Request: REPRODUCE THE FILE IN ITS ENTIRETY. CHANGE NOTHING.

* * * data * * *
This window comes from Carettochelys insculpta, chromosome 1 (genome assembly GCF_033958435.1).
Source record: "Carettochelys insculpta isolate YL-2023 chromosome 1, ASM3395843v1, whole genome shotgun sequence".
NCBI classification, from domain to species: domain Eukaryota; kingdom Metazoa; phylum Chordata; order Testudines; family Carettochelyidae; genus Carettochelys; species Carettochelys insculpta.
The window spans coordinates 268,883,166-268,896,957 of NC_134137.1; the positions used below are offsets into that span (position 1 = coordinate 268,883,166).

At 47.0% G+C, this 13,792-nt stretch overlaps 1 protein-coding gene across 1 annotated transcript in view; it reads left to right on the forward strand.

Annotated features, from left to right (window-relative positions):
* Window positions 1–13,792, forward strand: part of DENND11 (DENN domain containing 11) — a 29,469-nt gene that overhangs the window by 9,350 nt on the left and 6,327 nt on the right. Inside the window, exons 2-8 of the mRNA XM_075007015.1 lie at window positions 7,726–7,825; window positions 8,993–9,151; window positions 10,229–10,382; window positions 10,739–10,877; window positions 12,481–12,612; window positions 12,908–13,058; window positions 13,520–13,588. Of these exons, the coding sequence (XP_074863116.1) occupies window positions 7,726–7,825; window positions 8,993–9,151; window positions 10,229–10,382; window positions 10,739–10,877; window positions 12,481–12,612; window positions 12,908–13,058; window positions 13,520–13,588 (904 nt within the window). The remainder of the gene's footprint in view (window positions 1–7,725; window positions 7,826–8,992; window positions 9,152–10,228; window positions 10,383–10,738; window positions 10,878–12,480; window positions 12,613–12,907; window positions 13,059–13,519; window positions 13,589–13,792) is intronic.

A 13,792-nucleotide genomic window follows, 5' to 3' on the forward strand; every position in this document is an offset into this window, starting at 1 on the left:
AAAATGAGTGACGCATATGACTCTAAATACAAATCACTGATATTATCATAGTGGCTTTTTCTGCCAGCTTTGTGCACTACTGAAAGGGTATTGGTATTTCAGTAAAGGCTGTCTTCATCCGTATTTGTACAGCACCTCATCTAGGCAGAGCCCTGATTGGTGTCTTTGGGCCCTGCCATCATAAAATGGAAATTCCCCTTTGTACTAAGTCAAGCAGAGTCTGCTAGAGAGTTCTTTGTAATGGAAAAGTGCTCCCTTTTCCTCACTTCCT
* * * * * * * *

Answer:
This window comes from Carettochelys insculpta, chromosome 1 (genome assembly GCF_033958435.1).
Source record: "Carettochelys insculpta isolate YL-2023 chromosome 1, ASM3395843v1, whole genome shotgun sequence".
NCBI classification, from domain to species: domain Eukaryota; kingdom Metazoa; phylum Chordata; order Testudines; family Carettochelyidae; genus Carettochelys; species Carettochelys insculpta.
The window spans coordinates 268,883,166-268,896,957 of NC_134137.1; the positions used below are offsets into that span (position 1 = coordinate 268,883,166).

At 47.0% G+C, this 13,792-nt stretch overlaps 1 protein-coding gene across 1 annotated transcript in view; it reads left to right on the forward strand.

Annotated features, from left to right (window-relative positions):
* Window positions 1–13,792, forward strand: part of DENND11 (DENN domain containing 11) — a 29,469-nt gene that overhangs the window by 9,350 nt on the left and 6,327 nt on the right. Inside the window, exons 2-8 of the mRNA XM_075007015.1 lie at window positions 7,726–7,825; window positions 8,993–9,151; window positions 10,229–10,382; window positions 10,739–10,877; window positions 12,481–12,612; window positions 12,908–13,058; window positions 13,520–13,588. Of these exons, the coding sequence (XP_074863116.1) occupies window positions 7,726–7,825; window positions 8,993–9,151; window positions 10,229–10,382; window positions 10,739–10,877; window positions 12,481–12,612; window positions 12,908–13,058; window positions 13,520–13,588 (904 nt within the window). The remainder of the gene's footprint in view (window positions 1–7,725; window positions 7,826–8,992; window positions 9,152–10,228; window positions 10,383–10,738; window positions 10,878–12,480; window positions 12,613–12,907; window positions 13,059–13,519; window positions 13,589–13,792) is intronic.

A 13,792-nucleotide genomic window follows, 5' to 3' on the forward strand; every position in this document is an offset into this window, starting at 1 on the left:
AAAATGAGTGACGCATATGACTCTAAATACAAATCACTGATATTATCATAGTGGCTTTTTCTGCCAGCTTTGTGCACTACTGAAAGGGTATTGGTATTTCAGTAAAGGCTGTCTTCATCCGTATTTGTACAGCACCTCATCTAGGCAGAGCCCTGATTGGTGTCTTTGGGCCCTGCCATCATAAAATGGAAATTCCCCTTTGTACTAAGTCAAGCAGAGTCTGCTAGAGAGTTCTTTGTAATGGAAAAGTGCTCCCTTTTCCTCACTTCCT